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Perth Prison inmates devising ‘increasingly ingenious’ ways to hide contraband – politician claims

Perth Prison.
Perth Prison.

Inmates at Perth Prison are devising “increasingly ingenious” ways to try to hide illegal drugs and mobile phones, a politician has claimed.

Murdo Fraser, a Scottish Conservative MSP for Mid Scotland and Fife, was commenting on statistics provided by the Scottish Prison Service (SPS), which reveal prisoners smuggled contraband into the building, including by mail or through visiting relatives or friends.

The details, requested through the Freedom of Information Act, show the largest proportion of drug recoveries at the prison between 2014 and 2017 were made in inmates’ cells, with many discoveries also made on prisoners themselves.

The statistics also show most mobile phone recoveries were made in prisoners’ cells, with a sizeable number found in inmates’ property.

Drug recoveries at Perth Prison rose from 136 in 2014 to 173 last year. Mobile phone recoveries at the site also increased from 23 in 2014 to 43 in 2017.

The figures show 82 drug recoveries were made in prisoners’ cells in 2016, with 49 drug finds on inmates themselves.

The cell finds fell to 59 in 2017, but drug recoveries found on prisoners last year increased to 62.

Alarmingly, 34 drug finds were made in mail destined for prisoners in 2016, with 22 such discoveries the following year.

Some of the drug recoveries – 20 in 2016 and 13 in 2017 – were made in the visiting area of the prison, when relatives or friends of prisoners had attempted to smuggle drugs in to the Edinburgh Road building.

Four drug finds were made in the grounds of Perth Prison in 2017. A SPS spokesperson said these consisted of either contraband that had been thrown over prison fences or inmates throwing drugs out of their cells before being searched by officers.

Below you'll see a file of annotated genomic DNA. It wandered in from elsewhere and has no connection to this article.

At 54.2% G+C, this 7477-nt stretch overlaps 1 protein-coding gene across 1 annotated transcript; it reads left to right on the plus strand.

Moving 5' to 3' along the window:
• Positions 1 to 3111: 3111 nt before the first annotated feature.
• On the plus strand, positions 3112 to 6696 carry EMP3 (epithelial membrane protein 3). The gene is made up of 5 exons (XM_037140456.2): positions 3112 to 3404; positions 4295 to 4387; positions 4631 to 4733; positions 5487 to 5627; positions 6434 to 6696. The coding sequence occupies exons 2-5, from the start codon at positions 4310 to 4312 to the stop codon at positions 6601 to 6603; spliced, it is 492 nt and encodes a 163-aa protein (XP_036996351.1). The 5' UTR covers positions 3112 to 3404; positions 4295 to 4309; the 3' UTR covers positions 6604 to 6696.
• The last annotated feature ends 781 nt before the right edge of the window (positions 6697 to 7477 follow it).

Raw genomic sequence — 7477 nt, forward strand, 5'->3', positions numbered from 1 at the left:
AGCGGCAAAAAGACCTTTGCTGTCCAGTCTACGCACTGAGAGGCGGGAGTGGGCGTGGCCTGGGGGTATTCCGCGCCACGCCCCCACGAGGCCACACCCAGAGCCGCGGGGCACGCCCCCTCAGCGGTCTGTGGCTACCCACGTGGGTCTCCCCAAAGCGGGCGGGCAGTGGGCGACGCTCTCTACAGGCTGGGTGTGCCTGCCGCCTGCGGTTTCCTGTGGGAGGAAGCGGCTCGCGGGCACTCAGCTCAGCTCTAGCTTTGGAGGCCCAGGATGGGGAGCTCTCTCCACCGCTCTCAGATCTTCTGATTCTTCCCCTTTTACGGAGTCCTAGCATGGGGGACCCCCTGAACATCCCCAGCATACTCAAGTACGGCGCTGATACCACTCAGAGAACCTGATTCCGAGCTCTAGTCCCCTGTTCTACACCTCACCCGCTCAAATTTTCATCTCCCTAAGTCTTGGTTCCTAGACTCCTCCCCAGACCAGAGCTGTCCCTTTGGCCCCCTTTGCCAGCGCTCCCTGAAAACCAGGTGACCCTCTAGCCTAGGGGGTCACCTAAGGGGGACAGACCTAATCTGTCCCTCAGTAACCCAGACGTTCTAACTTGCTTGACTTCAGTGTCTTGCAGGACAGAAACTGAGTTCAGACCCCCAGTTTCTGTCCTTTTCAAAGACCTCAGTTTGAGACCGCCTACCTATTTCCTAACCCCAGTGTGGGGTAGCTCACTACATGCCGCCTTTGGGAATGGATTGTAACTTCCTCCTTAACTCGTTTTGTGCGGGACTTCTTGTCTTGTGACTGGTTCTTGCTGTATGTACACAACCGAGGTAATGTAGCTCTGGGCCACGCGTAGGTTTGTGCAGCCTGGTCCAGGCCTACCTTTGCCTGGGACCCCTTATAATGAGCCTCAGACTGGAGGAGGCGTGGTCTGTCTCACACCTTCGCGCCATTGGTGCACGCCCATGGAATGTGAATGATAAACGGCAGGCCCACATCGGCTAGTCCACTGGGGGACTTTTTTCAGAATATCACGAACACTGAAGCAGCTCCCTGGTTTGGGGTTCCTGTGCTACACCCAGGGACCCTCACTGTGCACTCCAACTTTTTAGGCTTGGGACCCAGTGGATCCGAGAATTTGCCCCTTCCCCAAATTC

The largest proportion of mobile phone discoveries were in prisoners’ cells – 21 in 2016 and 16 in 2017, with five in ‘prisoner property’ in 2016 and 12 discovered last year.  This consists of property that belongs to a prisoner and is stored within their cell.

The findings have been criticised by Mr Fraser, who said they showed inmates are finding “increasingly ingenious” ways to hide contraband in Perth Prison.

“Ultimately, preventing drugs and mobile phones getting into prison is incredibly important and the upward trend in recoveries underlines the proactive action prison officials are taking at Perth,” he said.

“Nonetheless, prison officers can only do so much and perhaps it’s time to toughen up the penalties for prisoners caught with contraband in order to reduce the number of those willing to take this risk.”

A SPS spokesperson said Perth Prison was doing all it can to clampdown on such incidents.

“A comprehensive range of robust security measures are in place to prevent the introduction of contraband into our prisons,” she said.

“Significant investment continues to be made in the development of new technology and staff training to detect, deter and reduce the availability and supply of illegal drugs.

“Anyone found in possession of contraband is reported to the appropriate authorities.”

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